2015’s Premium Wide Receiver Handcuff
After being selected with the 53rd overall pick of the 2014 draft out of Fresno State, the hype train immediately began on Davante Adams. After all, a 6’1”, 215 lb receiver who was historically productive in college on an Aaron Rodgers offense?
Some of this hype was quelled by the Packers’ recent resigning of Randall Cobb, but there’s little doubt that Adams is the best wide receiver “handcuff” in fantasy football this year. He’s been called the ‘MVP’ of OTAs by coach Mike McCarthy and even Aaron Rodgers has made his voice heard about Adams’ potential. Let’s explore why there’s so much excitement around this young pass catcher.
College production is a huge predictor of NFL success. Here is Adams’ college production compared to Cobb’s and Nelson’s.
His college production was better than Randall Cobb’s and was better than Nelson’s as a sophomore. His young breakout age is very impressive: it is also a very good predictor of next-level success.
If that isn’t enough to convince you, take a look at his comparable players when he was coming out of Fresno State, courtesy of RotoViz.com:
|NAME||Final College Season||WT||40 Time||YPG||TD/PG||Dominator Rating|
Quite an impressive list of prospects, especially those with both a track record of NFL success and players who are just starting to break out. It is clear that Adams’ college production and measurables are of WR1 caliber.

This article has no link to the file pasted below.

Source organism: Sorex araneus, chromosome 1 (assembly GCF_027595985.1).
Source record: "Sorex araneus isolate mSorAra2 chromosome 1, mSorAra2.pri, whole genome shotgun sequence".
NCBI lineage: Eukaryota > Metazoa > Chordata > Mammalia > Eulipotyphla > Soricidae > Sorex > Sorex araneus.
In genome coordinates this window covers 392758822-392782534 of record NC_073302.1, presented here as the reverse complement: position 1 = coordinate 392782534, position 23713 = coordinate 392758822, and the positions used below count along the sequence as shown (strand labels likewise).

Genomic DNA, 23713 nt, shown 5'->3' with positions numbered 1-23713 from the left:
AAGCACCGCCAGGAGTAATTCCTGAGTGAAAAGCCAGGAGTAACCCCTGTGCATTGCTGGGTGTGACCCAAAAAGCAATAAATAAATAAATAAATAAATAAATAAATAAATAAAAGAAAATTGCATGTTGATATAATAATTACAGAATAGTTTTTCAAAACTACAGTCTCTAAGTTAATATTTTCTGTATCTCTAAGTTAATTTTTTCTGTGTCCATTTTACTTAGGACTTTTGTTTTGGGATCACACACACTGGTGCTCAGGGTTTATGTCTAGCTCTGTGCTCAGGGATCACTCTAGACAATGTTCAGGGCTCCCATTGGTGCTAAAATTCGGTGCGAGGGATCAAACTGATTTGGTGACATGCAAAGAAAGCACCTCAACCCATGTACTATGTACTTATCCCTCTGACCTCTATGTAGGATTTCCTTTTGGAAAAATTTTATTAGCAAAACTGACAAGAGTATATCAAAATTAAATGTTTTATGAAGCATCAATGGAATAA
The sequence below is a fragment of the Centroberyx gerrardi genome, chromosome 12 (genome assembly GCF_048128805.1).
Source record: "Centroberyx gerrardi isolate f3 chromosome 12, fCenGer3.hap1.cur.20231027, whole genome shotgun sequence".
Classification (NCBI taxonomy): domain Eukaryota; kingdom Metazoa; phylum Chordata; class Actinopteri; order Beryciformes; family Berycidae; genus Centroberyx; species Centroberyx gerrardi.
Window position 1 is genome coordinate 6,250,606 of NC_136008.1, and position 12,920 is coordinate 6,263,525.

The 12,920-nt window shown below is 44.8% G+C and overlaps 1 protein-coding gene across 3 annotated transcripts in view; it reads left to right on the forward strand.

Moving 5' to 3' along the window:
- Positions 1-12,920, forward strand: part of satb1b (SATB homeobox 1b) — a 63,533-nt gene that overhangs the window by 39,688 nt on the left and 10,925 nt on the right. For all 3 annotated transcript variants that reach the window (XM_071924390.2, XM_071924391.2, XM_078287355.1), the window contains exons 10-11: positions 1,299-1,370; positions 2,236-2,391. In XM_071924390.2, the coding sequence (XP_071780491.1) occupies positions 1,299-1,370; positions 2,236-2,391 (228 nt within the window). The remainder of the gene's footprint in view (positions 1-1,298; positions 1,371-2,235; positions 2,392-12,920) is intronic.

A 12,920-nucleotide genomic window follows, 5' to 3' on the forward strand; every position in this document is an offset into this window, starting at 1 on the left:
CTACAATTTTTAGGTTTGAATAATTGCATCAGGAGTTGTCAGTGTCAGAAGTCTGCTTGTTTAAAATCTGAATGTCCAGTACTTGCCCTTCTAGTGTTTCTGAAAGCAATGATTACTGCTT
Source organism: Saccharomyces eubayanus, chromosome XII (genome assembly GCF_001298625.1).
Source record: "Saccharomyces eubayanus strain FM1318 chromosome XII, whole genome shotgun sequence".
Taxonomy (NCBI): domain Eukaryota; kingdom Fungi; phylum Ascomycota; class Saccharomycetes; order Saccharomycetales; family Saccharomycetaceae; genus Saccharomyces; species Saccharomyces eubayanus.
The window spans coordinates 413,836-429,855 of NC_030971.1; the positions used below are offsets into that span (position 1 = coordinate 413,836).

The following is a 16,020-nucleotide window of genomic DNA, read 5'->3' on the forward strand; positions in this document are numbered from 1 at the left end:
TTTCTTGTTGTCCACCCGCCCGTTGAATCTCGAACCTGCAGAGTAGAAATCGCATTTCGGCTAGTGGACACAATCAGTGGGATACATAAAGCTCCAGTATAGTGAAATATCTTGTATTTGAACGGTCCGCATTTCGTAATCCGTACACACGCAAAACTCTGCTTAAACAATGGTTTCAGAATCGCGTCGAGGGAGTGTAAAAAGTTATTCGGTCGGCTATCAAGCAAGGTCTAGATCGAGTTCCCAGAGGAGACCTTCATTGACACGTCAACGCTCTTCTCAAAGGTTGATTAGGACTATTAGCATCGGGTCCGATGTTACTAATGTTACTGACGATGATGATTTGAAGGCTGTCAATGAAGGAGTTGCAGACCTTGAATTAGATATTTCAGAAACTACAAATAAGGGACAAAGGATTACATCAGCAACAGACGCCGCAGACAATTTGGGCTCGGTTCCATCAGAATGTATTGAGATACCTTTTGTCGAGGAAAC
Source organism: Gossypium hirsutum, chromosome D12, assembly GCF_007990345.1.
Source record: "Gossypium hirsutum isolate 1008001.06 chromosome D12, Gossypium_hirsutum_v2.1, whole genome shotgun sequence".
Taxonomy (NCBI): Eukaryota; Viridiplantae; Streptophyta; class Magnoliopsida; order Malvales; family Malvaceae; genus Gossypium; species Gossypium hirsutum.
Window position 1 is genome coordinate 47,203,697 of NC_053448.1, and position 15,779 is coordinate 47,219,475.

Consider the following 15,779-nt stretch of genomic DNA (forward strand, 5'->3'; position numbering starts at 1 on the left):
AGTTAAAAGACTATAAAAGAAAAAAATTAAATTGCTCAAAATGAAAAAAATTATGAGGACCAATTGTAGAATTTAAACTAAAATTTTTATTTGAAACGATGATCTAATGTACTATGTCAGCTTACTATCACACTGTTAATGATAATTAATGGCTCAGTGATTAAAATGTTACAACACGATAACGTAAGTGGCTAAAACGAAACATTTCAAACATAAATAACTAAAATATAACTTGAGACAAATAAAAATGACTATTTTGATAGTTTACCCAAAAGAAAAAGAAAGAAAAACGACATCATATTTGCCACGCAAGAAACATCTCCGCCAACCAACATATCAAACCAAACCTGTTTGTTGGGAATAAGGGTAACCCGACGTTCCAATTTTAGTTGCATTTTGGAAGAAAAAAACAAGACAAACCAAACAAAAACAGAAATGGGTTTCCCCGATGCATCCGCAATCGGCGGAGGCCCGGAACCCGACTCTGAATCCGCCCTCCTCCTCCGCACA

Aaron Rodgers’ History of Wide Receiver Production
Right now, Adams is being drafted as WR39. We know if he is ticketed for a full-time roll in an Aaron Rodgers offense, he’s going to be good. But how good, exactly?
Because of the myriad of injuries over the course of the careers of Randall Cobb, Greg Jennings, and Jordy Nelson (not to mention Rodgers missing nearly half the season in 2013), let us simply look at the per-game averages of some of his top receivers:
|Rodgers' Top WRs & Years||Driver: '08-09||Jennings: '08-12||Jones: '10-13||Nelson: '11-14||Cobb: '12-14|
Very impressive considering the large sample size: anyone hovering around 7 targets per game is almost guaranteed a WR2 or better finish when Rodgers is throwing them the ball. Those receivers’ average extrapolation to a full season would finish with about 116 targets, which would’ve ranked a mere 28th in the NFL last season.
That’s what gives his receivers such a safe floor- if they’re averaging a WR2 finish on WR3 targets, imagine if those targets were to bump for any reason. And there’s not a large chance they go down- can Green Bay really get more efficient than 1st in offense on 24th in plays run? If Adams gets his shot, he’s going to have a WR2 floor.
Injury Histories of Nelson and Cobb
Last year was the first year since 2009 that both of Aaron Rodgers’ top targets stayed healthy. Nelson and Cobb have had seasons where they missed or were ineffective in multiple games. Cobb had a nasty fibula fracture in 2013 that cost him all but six regular season games. He was healthy last season and is only going to be 25 years old when the season starts.
Jordy Nelson’s injury history is far more concerning. With hamstring injuries ruining a promising 2012, a knee surgery to repair nerve damage in 2013, and a clean-up operation on his hip this offseason, the 30-year old Nelson has a bit more injury risk than meets the eye.
Adams’ huge upside is obviously dependent on a significant injury to one of these two players, but clearly that isn’t out of the question.